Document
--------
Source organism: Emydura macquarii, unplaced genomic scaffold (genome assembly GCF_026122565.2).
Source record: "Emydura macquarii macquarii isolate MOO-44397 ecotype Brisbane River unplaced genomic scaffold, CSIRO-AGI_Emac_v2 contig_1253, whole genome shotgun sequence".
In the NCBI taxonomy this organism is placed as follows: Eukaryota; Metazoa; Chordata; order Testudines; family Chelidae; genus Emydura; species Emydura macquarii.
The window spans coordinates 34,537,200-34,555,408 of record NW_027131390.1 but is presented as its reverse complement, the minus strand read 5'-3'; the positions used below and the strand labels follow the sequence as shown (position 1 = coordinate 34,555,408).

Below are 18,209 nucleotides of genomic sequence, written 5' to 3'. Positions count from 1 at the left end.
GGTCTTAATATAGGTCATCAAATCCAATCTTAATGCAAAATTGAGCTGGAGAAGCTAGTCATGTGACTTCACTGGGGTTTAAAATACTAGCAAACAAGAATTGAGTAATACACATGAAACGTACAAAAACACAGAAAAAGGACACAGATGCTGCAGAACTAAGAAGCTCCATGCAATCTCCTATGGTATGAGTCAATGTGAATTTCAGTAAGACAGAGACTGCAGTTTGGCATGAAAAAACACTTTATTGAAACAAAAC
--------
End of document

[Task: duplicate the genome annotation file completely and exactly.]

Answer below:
Source organism: Emydura macquarii, unplaced genomic scaffold (genome assembly GCF_026122565.2).
Source record: "Emydura macquarii macquarii isolate MOO-44397 ecotype Brisbane River unplaced genomic scaffold, CSIRO-AGI_Emac_v2 contig_1253, whole genome shotgun sequence".
In the NCBI taxonomy this organism is placed as follows: Eukaryota; Metazoa; Chordata; order Testudines; family Chelidae; genus Emydura; species Emydura macquarii.
The window spans coordinates 34,537,200-34,555,408 of record NW_027131390.1 but is presented as its reverse complement, the minus strand read 5'-3'; the positions used below and the strand labels follow the sequence as shown (position 1 = coordinate 34,555,408).

Below are 18,209 nucleotides of genomic sequence, written 5' to 3'. Positions count from 1 at the left end.
GGTCTTAATATAGGTCATCAAATCCAATCTTAATGCAAAATTGAGCTGGAGAAGCTAGTCATGTGACTTCACTGGGGTTTAAAATACTAGCAAACAAGAATTGAGTAATACACATGAAACGTACAAAAACACAGAAAAAGGACACAGATGCTGCAGAACTAAGAAGCTCCATGCAATCTCCTATGGTATGAGTCAATGTGAATTTCAGTAAGACAGAGACTGCAGTTTGGCATGAAAAAACACTTTATTGAAACAAAAC